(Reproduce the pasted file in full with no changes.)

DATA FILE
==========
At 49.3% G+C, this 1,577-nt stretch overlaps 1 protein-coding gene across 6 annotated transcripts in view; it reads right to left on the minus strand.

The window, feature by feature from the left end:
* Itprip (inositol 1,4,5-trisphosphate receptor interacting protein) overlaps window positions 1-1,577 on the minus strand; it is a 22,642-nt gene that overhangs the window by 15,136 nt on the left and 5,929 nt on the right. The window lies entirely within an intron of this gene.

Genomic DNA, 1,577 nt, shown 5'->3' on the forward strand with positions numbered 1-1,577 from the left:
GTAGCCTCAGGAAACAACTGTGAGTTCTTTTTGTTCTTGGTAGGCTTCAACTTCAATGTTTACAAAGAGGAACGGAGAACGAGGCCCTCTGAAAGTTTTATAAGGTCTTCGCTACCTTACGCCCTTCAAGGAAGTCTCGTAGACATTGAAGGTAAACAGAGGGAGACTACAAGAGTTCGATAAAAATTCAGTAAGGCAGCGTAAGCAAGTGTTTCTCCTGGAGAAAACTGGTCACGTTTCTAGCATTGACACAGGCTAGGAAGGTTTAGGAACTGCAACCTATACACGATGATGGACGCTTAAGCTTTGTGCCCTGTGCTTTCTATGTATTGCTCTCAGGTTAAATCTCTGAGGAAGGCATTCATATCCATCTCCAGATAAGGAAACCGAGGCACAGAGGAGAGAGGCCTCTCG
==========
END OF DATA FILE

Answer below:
At 49.3% G+C, this 1,577-nt stretch overlaps 1 protein-coding gene across 6 annotated transcripts in view; it reads right to left on the minus strand.

The window, feature by feature from the left end:
* Itprip (inositol 1,4,5-trisphosphate receptor interacting protein) overlaps window positions 1-1,577 on the minus strand; it is a 22,642-nt gene that overhangs the window by 15,136 nt on the left and 5,929 nt on the right. The window lies entirely within an intron of this gene.

Genomic DNA, 1,577 nt, shown 5'->3' on the forward strand with positions numbered 1-1,577 from the left:
GTAGCCTCAGGAAACAACTGTGAGTTCTTTTTGTTCTTGGTAGGCTTCAACTTCAATGTTTACAAAGAGGAACGGAGAACGAGGCCCTCTGAAAGTTTTATAAGGTCTTCGCTACCTTACGCCCTTCAAGGAAGTCTCGTAGACATTGAAGGTAAACAGAGGGAGACTACAAGAGTTCGATAAAAATTCAGTAAGGCAGCGTAAGCAAGTGTTTCTCCTGGAGAAAACTGGTCACGTTTCTAGCATTGACACAGGCTAGGAAGGTTTAGGAACTGCAACCTATACACGATGATGGACGCTTAAGCTTTGTGCCCTGTGCTTTCTATGTATTGCTCTCAGGTTAAATCTCTGAGGAAGGCATTCATATCCATCTCCAGATAAGGAAACCGAGGCACAGAGGAGAGAGGCCTCTCG